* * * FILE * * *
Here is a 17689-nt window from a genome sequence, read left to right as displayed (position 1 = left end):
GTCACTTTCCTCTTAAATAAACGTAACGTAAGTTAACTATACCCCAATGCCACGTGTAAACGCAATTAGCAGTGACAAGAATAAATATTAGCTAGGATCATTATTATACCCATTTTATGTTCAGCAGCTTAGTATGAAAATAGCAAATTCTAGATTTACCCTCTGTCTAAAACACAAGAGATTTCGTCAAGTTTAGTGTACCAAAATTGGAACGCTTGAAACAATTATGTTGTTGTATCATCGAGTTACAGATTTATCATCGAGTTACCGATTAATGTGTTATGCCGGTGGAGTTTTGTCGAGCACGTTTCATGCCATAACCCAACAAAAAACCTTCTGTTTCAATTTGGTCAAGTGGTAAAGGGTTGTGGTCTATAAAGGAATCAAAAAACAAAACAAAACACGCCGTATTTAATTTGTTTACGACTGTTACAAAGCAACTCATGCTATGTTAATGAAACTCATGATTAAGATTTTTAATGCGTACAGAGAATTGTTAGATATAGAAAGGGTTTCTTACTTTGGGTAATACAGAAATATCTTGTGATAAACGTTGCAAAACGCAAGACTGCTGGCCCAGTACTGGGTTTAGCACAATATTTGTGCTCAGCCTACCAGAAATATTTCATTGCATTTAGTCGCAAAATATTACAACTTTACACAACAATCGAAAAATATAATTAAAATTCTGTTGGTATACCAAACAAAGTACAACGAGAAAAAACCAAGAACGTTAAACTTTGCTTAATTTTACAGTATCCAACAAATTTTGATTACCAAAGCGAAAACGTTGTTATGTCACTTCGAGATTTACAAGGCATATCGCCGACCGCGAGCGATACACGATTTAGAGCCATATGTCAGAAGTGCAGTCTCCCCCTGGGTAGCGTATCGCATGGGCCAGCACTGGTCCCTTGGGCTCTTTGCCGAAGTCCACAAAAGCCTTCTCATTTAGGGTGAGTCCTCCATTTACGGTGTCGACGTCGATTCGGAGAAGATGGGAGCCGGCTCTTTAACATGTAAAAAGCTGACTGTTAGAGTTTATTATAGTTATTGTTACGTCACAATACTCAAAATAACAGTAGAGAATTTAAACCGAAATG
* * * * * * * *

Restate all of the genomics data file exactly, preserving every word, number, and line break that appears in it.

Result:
Here is a 17689-nt window from a genome sequence, read left to right as displayed (position 1 = left end):
GTCACTTTCCTCTTAAATAAACGTAACGTAAGTTAACTATACCCCAATGCCACGTGTAAACGCAATTAGCAGTGACAAGAATAAATATTAGCTAGGATCATTATTATACCCATTTTATGTTCAGCAGCTTAGTATGAAAATAGCAAATTCTAGATTTACCCTCTGTCTAAAACACAAGAGATTTCGTCAAGTTTAGTGTACCAAAATTGGAACGCTTGAAACAATTATGTTGTTGTATCATCGAGTTACAGATTTATCATCGAGTTACCGATTAATGTGTTATGCCGGTGGAGTTTTGTCGAGCACGTTTCATGCCATAACCCAACAAAAAACCTTCTGTTTCAATTTGGTCAAGTGGTAAAGGGTTGTGGTCTATAAAGGAATCAAAAAACAAAACAAAACACGCCGTATTTAATTTGTTTACGACTGTTACAAAGCAACTCATGCTATGTTAATGAAACTCATGATTAAGATTTTTAATGCGTACAGAGAATTGTTAGATATAGAAAGGGTTTCTTACTTTGGGTAATACAGAAATATCTTGTGATAAACGTTGCAAAACGCAAGACTGCTGGCCCAGTACTGGGTTTAGCACAATATTTGTGCTCAGCCTACCAGAAATATTTCATTGCATTTAGTCGCAAAATATTACAACTTTACACAACAATCGAAAAATATAATTAAAATTCTGTTGGTATACCAAACAAAGTACAACGAGAAAAAACCAAGAACGTTAAACTTTGCTTAATTTTACAGTATCCAACAAATTTTGATTACCAAAGCGAAAACGTTGTTATGTCACTTCGAGATTTACAAGGCATATCGCCGACCGCGAGCGATACACGATTTAGAGCCATATGTCAGAAGTGCAGTCTCCCCCTGGGTAGCGTATCGCATGGGCCAGCACTGGTCCCTTGGGCTCTTTGCCGAAGTCCACAAAAGCCTTCTCATTTAGGGTGAGTCCTCCATTTACGGTGTCGACGTCGATTCGGAGAAGATGGGAGCCGGCTCTTTAACATGTAAAAAGCTGACTGTTAGAGTTTATTATAGTTATTGTTACGTCACAATACTCAAAATAACAGTAGAGAATTTAAACCGAAATG